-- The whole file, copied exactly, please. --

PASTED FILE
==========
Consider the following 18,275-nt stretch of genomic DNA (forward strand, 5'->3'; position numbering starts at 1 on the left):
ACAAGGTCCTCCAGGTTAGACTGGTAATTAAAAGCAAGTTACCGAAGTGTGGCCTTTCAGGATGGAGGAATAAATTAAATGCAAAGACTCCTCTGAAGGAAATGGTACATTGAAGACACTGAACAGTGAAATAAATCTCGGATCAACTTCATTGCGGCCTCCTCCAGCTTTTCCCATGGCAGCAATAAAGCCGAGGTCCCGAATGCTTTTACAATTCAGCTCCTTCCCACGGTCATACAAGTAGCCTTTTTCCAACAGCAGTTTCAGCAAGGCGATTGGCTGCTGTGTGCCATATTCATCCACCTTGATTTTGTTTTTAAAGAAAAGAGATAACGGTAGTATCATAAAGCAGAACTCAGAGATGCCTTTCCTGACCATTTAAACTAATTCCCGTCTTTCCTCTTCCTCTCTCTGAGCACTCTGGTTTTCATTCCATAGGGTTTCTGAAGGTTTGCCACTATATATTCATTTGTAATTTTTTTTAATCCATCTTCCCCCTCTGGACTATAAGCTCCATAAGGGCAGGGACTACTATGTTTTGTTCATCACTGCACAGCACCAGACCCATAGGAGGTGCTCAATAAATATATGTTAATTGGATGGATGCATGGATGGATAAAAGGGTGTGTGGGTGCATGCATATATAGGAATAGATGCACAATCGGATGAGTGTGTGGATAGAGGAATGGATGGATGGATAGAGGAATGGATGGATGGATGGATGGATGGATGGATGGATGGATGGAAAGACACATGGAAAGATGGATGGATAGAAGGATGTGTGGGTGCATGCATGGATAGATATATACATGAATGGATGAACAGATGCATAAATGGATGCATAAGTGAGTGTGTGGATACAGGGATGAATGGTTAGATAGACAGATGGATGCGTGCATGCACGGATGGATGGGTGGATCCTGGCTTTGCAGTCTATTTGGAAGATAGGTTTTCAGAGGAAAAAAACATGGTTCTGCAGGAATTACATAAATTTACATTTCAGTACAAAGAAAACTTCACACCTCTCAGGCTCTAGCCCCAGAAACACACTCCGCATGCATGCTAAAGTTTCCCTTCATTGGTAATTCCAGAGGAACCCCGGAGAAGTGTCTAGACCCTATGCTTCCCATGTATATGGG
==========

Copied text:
Consider the following 18,275-nt stretch of genomic DNA (forward strand, 5'->3'; position numbering starts at 1 on the left):
ACAAGGTCCTCCAGGTTAGACTGGTAATTAAAAGCAAGTTACCGAAGTGTGGCCTTTCAGGATGGAGGAATAAATTAAATGCAAAGACTCCTCTGAAGGAAATGGTACATTGAAGACACTGAACAGTGAAATAAATCTCGGATCAACTTCATTGCGGCCTCCTCCAGCTTTTCCCATGGCAGCAATAAAGCCGAGGTCCCGAATGCTTTTACAATTCAGCTCCTTCCCACGGTCATACAAGTAGCCTTTTTCCAACAGCAGTTTCAGCAAGGCGATTGGCTGCTGTGTGCCATATTCATCCACCTTGATTTTGTTTTTAAAGAAAAGAGATAACGGTAGTATCATAAAGCAGAACTCAGAGATGCCTTTCCTGACCATTTAAACTAATTCCCGTCTTTCCTCTTCCTCTCTCTGAGCACTCTGGTTTTCATTCCATAGGGTTTCTGAAGGTTTGCCACTATATATTCATTTGTAATTTTTTTTAATCCATCTTCCCCCTCTGGACTATAAGCTCCATAAGGGCAGGGACTACTATGTTTTGTTCATCACTGCACAGCACCAGACCCATAGGAGGTGCTCAATAAATATATGTTAATTGGATGGATGCATGGATGGATAAAAGGGTGTGTGGGTGCATGCATATATAGGAATAGATGCACAATCGGATGAGTGTGTGGATAGAGGAATGGATGGATGGATAGAGGAATGGATGGATGGATGGATGGATGGATGGATGGATGGATGGAAAGACACATGGAAAGATGGATGGATAGAAGGATGTGTGGGTGCATGCATGGATAGATATATACATGAATGGATGAACAGATGCATAAATGGATGCATAAGTGAGTGTGTGGATACAGGGATGAATGGTTAGATAGACAGATGGATGCGTGCATGCACGGATGGATGGGTGGATCCTGGCTTTGCAGTCTATTTGGAAGATAGGTTTTCAGAGGAAAAAAACATGGTTCTGCAGGAATTACATAAATTTACATTTCAGTACAAAGAAAACTTCACACCTCTCAGGCTCTAGCCCCAGAAACACACTCCGCATGCATGCTAAAGTTTCCCTTCATTGGTAATTCCAGAGGAACCCCGGAGAAGTGTCTAGACCCTATGCTTCCCATGTATATGGG